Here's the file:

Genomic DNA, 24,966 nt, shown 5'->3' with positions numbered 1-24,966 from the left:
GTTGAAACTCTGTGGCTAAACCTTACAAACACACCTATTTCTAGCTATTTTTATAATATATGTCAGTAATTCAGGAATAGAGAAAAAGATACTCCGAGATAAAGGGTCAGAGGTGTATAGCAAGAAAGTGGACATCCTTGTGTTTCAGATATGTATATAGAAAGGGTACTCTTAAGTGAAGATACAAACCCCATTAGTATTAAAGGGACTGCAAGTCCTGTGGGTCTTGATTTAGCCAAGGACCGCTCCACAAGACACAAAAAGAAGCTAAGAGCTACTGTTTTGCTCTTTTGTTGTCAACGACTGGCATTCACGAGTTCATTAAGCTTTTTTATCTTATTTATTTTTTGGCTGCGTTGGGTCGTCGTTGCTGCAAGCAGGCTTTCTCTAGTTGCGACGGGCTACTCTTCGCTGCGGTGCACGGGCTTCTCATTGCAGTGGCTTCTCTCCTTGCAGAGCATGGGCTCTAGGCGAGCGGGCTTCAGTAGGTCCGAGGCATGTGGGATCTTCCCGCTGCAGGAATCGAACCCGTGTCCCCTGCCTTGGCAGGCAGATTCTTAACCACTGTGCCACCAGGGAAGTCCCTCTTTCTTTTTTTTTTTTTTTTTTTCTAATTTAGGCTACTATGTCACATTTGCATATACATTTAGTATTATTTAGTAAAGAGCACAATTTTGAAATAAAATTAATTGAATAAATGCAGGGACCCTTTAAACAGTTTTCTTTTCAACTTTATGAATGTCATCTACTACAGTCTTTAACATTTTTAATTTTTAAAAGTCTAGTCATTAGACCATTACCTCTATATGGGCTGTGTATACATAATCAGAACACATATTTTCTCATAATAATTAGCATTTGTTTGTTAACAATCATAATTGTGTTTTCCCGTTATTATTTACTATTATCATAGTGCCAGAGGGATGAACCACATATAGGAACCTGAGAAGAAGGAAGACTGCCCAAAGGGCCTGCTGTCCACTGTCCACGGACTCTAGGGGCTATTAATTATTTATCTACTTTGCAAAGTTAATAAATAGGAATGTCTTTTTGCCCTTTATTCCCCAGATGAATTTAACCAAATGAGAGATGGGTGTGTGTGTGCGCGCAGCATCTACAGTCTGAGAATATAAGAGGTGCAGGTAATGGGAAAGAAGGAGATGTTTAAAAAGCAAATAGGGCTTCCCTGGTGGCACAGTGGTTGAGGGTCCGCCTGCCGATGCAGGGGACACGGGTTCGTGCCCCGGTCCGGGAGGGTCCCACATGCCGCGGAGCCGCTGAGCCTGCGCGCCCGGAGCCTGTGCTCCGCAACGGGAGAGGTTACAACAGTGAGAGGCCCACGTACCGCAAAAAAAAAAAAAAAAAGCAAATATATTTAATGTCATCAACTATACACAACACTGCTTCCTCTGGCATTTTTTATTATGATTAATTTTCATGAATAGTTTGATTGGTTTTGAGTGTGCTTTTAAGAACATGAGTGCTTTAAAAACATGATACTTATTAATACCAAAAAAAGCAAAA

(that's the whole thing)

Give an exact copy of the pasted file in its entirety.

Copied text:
Genomic DNA, 24,966 nt, shown 5'->3' with positions numbered 1-24,966 from the left:
GTTGAAACTCTGTGGCTAAACCTTACAAACACACCTATTTCTAGCTATTTTTATAATATATGTCAGTAATTCAGGAATAGAGAAAAAGATACTCCGAGATAAAGGGTCAGAGGTGTATAGCAAGAAAGTGGACATCCTTGTGTTTCAGATATGTATATAGAAAGGGTACTCTTAAGTGAAGATACAAACCCCATTAGTATTAAAGGGACTGCAAGTCCTGTGGGTCTTGATTTAGCCAAGGACCGCTCCACAAGACACAAAAAGAAGCTAAGAGCTACTGTTTTGCTCTTTTGTTGTCAACGACTGGCATTCACGAGTTCATTAAGCTTTTTTATCTTATTTATTTTTTGGCTGCGTTGGGTCGTCGTTGCTGCAAGCAGGCTTTCTCTAGTTGCGACGGGCTACTCTTCGCTGCGGTGCACGGGCTTCTCATTGCAGTGGCTTCTCTCCTTGCAGAGCATGGGCTCTAGGCGAGCGGGCTTCAGTAGGTCCGAGGCATGTGGGATCTTCCCGCTGCAGGAATCGAACCCGTGTCCCCTGCCTTGGCAGGCAGATTCTTAACCACTGTGCCACCAGGGAAGTCCCTCTTTCTTTTTTTTTTTTTTTTTTTCTAATTTAGGCTACTATGTCACATTTGCATATACATTTAGTATTATTTAGTAAAGAGCACAATTTTGAAATAAAATTAATTGAATAAATGCAGGGACCCTTTAAACAGTTTTCTTTTCAACTTTATGAATGTCATCTACTACAGTCTTTAACATTTTTAATTTTTAAAAGTCTAGTCATTAGACCATTACCTCTATATGGGCTGTGTATACATAATCAGAACACATATTTTCTCATAATAATTAGCATTTGTTTGTTAACAATCATAATTGTGTTTTCCCGTTATTATTTACTATTATCATAGTGCCAGAGGGATGAACCACATATAGGAACCTGAGAAGAAGGAAGACTGCCCAAAGGGCCTGCTGTCCACTGTCCACGGACTCTAGGGGCTATTAATTATTTATCTACTTTGCAAAGTTAATAAATAGGAATGTCTTTTTGCCCTTTATTCCCCAGATGAATTTAACCAAATGAGAGATGGGTGTGTGTGTGCGCGCAGCATCTACAGTCTGAGAATATAAGAGGTGCAGGTAATGGGAAAGAAGGAGATGTTTAAAAAGCAAATAGGGCTTCCCTGGTGGCACAGTGGTTGAGGGTCCGCCTGCCGATGCAGGGGACACGGGTTCGTGCCCCGGTCCGGGAGGGTCCCACATGCCGCGGAGCCGCTGAGCCTGCGCGCCCGGAGCCTGTGCTCCGCAACGGGAGAGGTTACAACAGTGAGAGGCCCACGTACCGCAAAAAAAAAAAAAAAAAGCAAATATATTTAATGTCATCAACTATACACAACACTGCTTCCTCTGGCATTTTTTATTATGATTAATTTTCATGAATAGTTTGATTGGTTTTGAGTGTGCTTTTAAGAACATGAGTGCTTTAAAAACATGATACTTATTAATACCAAAAAAAGCAAAA